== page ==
Fashion retailer Ted Baker said on Monday that it had overstated the value of the inventory on its balance sheet and will be carrying out a review of the issue.
The mix-up comes at the end of a challenging year for the company. In October, the retailer reported a £23m loss for the six months to 10th August, down from a profit of £24.5m a year ago.
Ted Baker has been rocked by the high-profile scandal of founder and former chief executive Ray Kelvin's departure following allegations of inappropriate behaviour and unwanted sexual advances in the workplace.
"It is clearly going to be an uncomfortable time for the business, unfortunately just at the point when it needs to be focused on Christmas sales and trying to make up for disappointing trading earlier this year".
"It (inventory issue) suggests that the business hasn't got a grip on its numbers which is a bit worrying considering that new chief executive used to be the finance director", AJ Bell investment director Russ Mould said.
Directors said they believe that any adjustment to the value of inventory will only relate to prior years and will have no cash impact.
In October, Page said the company had likely faced the most hard trading conditions that he could recall in 30 years after issuing its second profit alert in four months.
Ted Baker has appointed Freshfields Bruckhaus Deringer LLP and will be appointing independent accountants to undertake a comprehensive review of the inventory overstatement issue.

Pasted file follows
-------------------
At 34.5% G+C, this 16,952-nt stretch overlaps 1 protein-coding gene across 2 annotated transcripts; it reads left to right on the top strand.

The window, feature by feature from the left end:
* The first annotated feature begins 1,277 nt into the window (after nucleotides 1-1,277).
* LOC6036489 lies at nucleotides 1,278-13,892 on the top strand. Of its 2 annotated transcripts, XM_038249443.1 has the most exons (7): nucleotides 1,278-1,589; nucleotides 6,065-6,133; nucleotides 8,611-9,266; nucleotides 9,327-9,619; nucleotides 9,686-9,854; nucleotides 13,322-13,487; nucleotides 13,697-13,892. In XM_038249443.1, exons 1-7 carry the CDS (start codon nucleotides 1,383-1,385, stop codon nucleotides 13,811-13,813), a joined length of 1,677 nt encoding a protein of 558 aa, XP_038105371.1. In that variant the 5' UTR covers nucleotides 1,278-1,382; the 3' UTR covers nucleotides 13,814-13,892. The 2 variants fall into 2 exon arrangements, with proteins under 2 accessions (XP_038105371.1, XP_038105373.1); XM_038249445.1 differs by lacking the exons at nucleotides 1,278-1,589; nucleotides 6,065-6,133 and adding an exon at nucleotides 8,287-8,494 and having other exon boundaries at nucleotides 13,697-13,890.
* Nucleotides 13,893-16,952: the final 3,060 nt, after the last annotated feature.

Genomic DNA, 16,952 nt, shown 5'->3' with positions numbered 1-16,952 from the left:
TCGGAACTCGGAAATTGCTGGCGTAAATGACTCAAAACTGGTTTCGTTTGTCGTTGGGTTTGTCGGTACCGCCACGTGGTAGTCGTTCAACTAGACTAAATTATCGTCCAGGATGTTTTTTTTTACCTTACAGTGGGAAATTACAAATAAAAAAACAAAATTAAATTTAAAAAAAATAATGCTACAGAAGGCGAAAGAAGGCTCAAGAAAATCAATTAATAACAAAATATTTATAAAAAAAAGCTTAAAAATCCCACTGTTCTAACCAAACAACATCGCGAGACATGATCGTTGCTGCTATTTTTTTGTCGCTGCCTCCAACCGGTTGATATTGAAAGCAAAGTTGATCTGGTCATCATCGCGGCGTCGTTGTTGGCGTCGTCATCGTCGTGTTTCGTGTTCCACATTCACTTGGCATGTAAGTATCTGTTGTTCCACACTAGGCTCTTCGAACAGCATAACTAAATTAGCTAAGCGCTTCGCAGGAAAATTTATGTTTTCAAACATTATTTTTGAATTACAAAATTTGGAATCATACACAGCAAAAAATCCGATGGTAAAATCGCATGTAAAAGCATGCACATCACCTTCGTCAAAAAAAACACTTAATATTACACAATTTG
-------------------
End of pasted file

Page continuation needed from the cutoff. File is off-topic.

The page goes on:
Even eCommerce sales - which have been a strong driver of growth at Ted Baker in recent years - dropped by 2.5% to £214.5 million. "Whilst the review is ongoing, the company will not comment further".
Under a section titled "Significant Issues", the company's audit committee said it had "received and reviewed reports from management and the external auditors setting out the significant issues in relation to the financial statements for the period which related to the carrying value of inventory and the carrying value of retail fixed assets (being leasehold improvements and fixtures and fittings)".
Kelvin took a voluntary leave of absence from his role as chief executive of Ted Baker in December previous year, after he was accused by the company's staff of forced "hugging" and inappropriate touching and comments.